The present beautifully finished relief of the head of a male saint has previously been considered to be of Spanish origin, but recent research indicates that it is more likely to have been produced in France. The most significant indication of this is the fact that the cut above the proper right eyebrow is a very specific piece of iconography which appears to have originated in Amiens in the 14th century.
Amiens cathedral claims to house the head of John the Baptist, which tradition says was brought to them by Wallon de Sarton when he returned from the Fourth Crusade at the beginning of the 13th century. Pilgrims were shown a cut on the forehead of the skull, and it was explained that Herodias, the mother of Salome, slashed the skull when it was brought to her on a platter. This iconography was spread by the pilgrims but seems to have remained a largely French phenomenon. In his book on Christian saints and iconography, Louis Réau (loc. cit.) cites a low relief in Lyon cathedral of the 14th century and a fresco at Saint-Denis d'Anjou of the 16th century which both portray St John with the cut to his forehead. In addition, a painted Limoges enamel roundel of the mid 16th century in the Louvre (Baratte, loc. cit.) portrays the head of the Baptist, identified by an inscription around the outside edge, which is strikingly similar to the depiction of the present relief. Although the enamel does not include the unusual element of the cap, other features such as the parted lips, the long bony nose and the protuberant eyes which are open by just a slit, are close enough to suggest that the two artists may have been looking at the same original source.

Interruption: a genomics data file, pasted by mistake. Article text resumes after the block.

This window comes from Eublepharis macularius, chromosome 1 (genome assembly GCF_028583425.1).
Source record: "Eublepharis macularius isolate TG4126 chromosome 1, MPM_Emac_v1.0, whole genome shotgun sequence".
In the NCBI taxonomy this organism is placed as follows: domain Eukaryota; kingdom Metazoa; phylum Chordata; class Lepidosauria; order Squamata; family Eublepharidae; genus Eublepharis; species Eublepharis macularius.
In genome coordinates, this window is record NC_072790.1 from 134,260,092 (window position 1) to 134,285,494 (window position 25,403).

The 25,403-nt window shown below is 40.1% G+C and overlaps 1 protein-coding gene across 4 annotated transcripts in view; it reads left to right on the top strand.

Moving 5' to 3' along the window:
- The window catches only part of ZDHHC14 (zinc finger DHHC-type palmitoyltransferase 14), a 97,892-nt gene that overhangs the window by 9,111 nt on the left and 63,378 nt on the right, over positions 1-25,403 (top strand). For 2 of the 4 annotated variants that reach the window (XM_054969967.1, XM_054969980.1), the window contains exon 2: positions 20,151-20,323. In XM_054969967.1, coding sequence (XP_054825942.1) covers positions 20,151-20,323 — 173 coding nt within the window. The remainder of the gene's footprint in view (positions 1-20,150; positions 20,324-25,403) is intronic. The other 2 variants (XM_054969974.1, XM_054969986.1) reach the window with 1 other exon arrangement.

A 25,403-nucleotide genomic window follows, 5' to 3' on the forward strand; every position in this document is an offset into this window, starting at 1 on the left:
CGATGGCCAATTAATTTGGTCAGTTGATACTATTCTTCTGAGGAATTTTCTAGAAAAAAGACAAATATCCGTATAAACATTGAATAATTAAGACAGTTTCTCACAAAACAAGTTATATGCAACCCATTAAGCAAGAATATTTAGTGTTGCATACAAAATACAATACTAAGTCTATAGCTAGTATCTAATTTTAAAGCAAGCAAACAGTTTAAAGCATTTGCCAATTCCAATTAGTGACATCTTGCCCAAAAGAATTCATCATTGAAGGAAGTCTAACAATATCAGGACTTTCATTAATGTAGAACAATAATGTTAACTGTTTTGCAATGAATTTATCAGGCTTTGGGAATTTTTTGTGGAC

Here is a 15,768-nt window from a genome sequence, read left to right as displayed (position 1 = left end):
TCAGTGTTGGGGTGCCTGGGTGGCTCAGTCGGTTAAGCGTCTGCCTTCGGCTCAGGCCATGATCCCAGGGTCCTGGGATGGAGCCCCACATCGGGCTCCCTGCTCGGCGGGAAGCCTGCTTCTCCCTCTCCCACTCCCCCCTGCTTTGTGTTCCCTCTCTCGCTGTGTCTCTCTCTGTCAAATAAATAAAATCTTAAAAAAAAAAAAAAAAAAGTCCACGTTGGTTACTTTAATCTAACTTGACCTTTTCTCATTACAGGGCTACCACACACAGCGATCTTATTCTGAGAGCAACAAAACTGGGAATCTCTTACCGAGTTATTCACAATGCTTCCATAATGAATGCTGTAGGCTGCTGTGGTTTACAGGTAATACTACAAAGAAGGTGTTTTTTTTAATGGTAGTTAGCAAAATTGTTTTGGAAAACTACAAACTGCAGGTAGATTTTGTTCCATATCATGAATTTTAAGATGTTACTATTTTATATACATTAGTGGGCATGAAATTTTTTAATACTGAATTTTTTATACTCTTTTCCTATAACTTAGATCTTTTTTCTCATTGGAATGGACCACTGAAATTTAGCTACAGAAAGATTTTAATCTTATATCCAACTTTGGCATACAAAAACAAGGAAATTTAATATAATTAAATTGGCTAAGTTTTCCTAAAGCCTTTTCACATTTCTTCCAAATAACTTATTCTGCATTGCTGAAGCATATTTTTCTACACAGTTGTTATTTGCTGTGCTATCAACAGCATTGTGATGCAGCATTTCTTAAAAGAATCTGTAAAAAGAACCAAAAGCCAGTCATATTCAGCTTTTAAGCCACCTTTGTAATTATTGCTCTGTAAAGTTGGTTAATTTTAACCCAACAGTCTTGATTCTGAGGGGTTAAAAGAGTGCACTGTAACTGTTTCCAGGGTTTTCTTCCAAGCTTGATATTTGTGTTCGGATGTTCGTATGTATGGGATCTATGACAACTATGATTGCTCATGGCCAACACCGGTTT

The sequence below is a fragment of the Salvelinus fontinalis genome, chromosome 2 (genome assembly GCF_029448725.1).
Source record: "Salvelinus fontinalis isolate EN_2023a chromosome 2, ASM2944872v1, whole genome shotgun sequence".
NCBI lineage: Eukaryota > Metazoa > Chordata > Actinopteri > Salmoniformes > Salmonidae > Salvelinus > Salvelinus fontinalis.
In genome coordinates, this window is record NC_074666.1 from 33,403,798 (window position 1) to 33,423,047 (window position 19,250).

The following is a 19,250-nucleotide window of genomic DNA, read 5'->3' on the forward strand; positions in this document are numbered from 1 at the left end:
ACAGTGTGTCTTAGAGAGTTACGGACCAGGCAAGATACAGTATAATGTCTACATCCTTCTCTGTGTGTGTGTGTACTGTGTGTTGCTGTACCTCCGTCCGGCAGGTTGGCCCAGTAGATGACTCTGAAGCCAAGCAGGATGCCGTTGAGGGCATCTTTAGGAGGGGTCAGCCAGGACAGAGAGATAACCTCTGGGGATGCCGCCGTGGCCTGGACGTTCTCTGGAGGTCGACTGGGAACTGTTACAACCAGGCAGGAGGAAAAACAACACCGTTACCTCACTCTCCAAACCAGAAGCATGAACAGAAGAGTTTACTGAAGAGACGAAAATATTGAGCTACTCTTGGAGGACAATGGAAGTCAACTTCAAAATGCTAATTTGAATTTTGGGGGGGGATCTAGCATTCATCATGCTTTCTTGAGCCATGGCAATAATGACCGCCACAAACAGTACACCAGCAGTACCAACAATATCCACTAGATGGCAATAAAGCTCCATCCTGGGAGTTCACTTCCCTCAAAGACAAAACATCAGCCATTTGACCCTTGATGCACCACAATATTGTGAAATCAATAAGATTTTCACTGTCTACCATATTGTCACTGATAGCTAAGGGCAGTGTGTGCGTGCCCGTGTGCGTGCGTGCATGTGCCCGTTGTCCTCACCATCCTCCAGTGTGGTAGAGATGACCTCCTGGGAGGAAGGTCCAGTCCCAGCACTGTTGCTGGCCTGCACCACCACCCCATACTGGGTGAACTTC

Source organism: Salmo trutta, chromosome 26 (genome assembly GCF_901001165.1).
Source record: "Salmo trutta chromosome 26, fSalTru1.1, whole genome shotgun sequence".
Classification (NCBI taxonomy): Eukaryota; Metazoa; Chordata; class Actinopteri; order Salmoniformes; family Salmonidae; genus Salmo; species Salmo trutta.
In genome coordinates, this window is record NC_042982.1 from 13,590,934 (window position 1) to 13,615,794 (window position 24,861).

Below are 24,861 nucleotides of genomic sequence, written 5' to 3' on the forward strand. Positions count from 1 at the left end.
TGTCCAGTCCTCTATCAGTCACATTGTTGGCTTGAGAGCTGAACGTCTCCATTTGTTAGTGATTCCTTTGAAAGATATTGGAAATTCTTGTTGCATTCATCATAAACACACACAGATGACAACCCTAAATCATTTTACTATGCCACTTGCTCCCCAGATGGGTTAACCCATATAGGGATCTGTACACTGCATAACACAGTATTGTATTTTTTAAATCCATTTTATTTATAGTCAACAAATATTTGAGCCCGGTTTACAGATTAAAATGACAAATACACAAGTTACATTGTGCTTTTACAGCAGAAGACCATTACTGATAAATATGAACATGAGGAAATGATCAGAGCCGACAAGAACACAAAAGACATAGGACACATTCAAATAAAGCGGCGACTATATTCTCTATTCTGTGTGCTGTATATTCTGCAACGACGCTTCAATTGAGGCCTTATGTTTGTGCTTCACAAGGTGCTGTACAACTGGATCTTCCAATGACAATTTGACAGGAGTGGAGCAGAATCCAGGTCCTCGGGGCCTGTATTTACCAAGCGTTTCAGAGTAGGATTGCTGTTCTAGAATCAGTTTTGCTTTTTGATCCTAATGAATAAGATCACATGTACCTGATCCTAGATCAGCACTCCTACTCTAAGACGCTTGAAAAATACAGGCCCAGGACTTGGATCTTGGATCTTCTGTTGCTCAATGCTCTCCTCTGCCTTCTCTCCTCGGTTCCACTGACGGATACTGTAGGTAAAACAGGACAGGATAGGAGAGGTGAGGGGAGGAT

A technical analysis of the relief confirms the presence of numerous trace elements in the alloy which are consistent with a date of production in the 16th or 17th century. The relief has almost certainly been cast using the lost wax process. Sprues would have run from the lower edge of the relief and been used to secure it while the mercury gilding was being applied. The sprues were then filed off, leaving only one edge of the relief with no evidence of the gilding, which clearly remains where it has spilled over the other three sides.